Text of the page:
“All handlers are not created equal”

Yes, we usually expect all of our handlers to be “equal” as we allow them to work the streets with their police service dogs.  We expect them all to be consistent and make the right choices and make the right decisions based on our training, policies and guidelines.  But, their individual level of training and experience isn’t all the same – they are not clones – and if we expect them to all perform equally, we may be asking for trouble.

This reason isn’t just a supervisory one, it also concerns handlers.  I am in the process of creating a chart for K9 deployments to share in the next CL360 class and realized that it’s important we consider the background, training and experience for each of our handlers individually at potential deployments and not routinely assume and believe they are all the same because they are not.  Our expectations of consistent performance within a unit should be the same – but have we prepared them to be consistently similar?

Before a selection process, you have candidates for K9 handler that have differing years of experience, tenure, and previous assignments that may include patrol only or investigations or SWAT or traffic or street crimes, etc.  They may have worked different neighborhoods with more crime or less, they arrested many suspects or few, they worked busy weekend nights instead of slow weekdays, and some may have been involved in more uses of force than others.  We can’t change previous experience.

Once we have selected a handler, we expect them to attend the same training and receive the same instruction to prepare them to work as a K9 team on the street.  We expect them to comply and perform to the standards we have established.  Their certification process will/should all be the same.  However, there are many factors that will now determine how they proceed and experience their role as a handler based on their training and experience they received BEFORE their selection as a handler as well as the training and experiences they will encounter on their own AFTER their selection when working with their individual police service dog.  And, as we well know, not all police dogs are the same – but that’s another factor by itself.

As handlers, some may have more street encounters involving a vast array of decision making than others that have held the same position for the same amount of time.  Some will have more “bites” than others.  Some will work with better dogs than others.  Some will have encountered more high risk situations than others.  The learning curve on the street will not always be equal.  A decision made by one handler may not be the same made by another handler in a similar situation.  And, thus, some will have more “experience” as handlers than others who all work at the same agency.  We can’t change these experiences to make them more equal for all.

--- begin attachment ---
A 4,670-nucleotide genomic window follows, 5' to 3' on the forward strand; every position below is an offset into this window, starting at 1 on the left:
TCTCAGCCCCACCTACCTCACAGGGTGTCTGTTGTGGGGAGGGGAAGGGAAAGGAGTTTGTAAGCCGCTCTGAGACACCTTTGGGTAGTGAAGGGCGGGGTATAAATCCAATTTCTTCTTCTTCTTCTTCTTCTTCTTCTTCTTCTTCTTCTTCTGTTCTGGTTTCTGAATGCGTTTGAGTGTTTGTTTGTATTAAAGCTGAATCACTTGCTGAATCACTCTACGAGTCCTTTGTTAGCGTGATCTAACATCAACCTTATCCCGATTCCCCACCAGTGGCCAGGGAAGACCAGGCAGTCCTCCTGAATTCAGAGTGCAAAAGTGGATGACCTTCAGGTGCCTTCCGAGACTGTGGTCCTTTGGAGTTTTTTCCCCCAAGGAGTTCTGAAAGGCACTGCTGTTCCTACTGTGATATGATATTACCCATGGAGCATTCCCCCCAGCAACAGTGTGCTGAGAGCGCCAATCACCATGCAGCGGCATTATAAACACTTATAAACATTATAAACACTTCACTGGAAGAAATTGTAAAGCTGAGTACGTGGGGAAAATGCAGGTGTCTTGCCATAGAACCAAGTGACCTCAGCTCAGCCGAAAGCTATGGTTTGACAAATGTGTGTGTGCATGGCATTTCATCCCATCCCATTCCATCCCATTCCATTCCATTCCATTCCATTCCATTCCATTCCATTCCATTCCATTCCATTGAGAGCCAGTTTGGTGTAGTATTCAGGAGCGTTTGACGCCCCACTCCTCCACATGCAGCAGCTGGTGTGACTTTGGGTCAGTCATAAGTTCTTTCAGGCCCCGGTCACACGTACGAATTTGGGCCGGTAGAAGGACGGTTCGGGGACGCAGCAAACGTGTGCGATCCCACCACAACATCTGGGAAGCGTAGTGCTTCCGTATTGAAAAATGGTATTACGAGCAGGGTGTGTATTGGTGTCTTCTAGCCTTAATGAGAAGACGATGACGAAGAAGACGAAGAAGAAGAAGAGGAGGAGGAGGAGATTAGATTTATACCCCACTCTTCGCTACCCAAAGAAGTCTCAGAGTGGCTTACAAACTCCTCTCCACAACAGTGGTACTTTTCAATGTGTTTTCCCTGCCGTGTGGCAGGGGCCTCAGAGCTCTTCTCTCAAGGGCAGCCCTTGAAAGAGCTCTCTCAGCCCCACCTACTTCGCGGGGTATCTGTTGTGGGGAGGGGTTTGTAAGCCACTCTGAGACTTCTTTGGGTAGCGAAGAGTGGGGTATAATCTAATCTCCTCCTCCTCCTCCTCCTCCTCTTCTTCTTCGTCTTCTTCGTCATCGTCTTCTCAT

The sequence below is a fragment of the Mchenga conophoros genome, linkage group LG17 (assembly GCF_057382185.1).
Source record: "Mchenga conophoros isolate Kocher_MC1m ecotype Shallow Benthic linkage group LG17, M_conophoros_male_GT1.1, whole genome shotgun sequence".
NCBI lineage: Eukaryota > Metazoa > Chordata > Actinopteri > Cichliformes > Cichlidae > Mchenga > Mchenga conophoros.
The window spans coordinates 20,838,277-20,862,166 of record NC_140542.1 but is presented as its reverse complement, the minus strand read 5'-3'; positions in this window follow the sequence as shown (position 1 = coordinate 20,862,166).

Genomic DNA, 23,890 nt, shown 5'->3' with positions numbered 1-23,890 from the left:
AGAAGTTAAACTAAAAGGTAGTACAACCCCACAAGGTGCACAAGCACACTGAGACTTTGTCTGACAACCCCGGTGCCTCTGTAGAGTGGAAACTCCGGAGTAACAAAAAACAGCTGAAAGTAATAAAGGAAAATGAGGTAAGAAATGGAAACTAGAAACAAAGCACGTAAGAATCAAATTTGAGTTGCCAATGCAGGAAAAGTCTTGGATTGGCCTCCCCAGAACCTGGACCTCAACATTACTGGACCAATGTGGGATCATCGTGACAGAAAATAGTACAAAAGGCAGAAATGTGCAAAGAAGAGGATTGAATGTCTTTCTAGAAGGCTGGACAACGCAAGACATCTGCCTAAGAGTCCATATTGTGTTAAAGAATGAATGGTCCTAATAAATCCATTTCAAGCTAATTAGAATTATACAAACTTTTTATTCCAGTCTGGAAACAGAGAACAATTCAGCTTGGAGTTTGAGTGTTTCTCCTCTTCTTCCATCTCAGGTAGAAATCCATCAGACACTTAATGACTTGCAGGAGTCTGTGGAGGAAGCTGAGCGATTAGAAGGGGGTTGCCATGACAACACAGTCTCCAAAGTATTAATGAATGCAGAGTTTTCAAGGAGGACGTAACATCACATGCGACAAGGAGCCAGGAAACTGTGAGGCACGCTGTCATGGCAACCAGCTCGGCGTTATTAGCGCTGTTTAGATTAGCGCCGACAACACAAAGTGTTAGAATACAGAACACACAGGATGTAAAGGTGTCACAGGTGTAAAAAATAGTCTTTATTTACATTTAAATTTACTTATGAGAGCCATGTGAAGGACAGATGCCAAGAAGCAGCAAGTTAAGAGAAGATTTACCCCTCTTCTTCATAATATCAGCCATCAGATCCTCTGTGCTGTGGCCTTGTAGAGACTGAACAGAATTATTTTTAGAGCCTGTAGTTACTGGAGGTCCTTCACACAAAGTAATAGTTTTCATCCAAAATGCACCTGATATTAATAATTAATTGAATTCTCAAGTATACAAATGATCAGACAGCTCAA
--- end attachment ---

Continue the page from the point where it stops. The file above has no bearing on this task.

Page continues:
So, it’s important to always consider the background of each handler on an individual basis based on their experiences before they were a handler and their experiences as a handler in totality when we evaluate their overall performance as well as review and investigate their deployments and use of force incidents involving the police dog.  We must train equally for the same situations and ensure the same standards are equally applied – and perhaps challenge one K9 team more than the other during training based on these factors – but we cannot assume all performances and decisions will be equal in application.  All handlers are not created equal.

After first posting this reason, I received a few questions like “Good article but how does this get us in trouble?”  Here’s one reply;  I’ve recently seen supervisors and trainers treat everyone equally for street deployment reviews, training and training scenarios. By doing so, they are not seeing the big picture and versatility of their handlers and it can cause trouble when expectations are the same but handlers are not. Some handlers need more individual attention than others based on their experience and particular background. New supervisors, particularly those who have not worked a dog, tend not to see these differences initially and generated this reason based on a few conversations with them.

Take care, be safe and make every day a training day….

Bill Lewis II

This “Reason” was first posted on April 11, 2018.

“Trouble” isn’t always related to incidents or predicaments that directly result in lawsuits, claims or discipline. Often times, our actions or inactions that are missed, deliberately overlooked or downplayed may lead to nothing or can later lead to mistakes or bad incidents with minimal to serious repercussions.  A reason we get in trouble can be minor or simple at first glance – or even serious – but a combination of these factors can often have disastrous consequences.   

These “reasons” are provided periodically as a collection in-progress based on actual incidents and real attitudes as well as feedback received at HITS, the CNCA Training Institute, and the “Canine Liability 360” classes.  As Gordon Graham says, “We haven’t found new ways to get in trouble.” So, as the list progresses, you may or may not read something familiar to you that you have personally experienced or seen others encounter. If you encountered or heard about it, did you learn from it?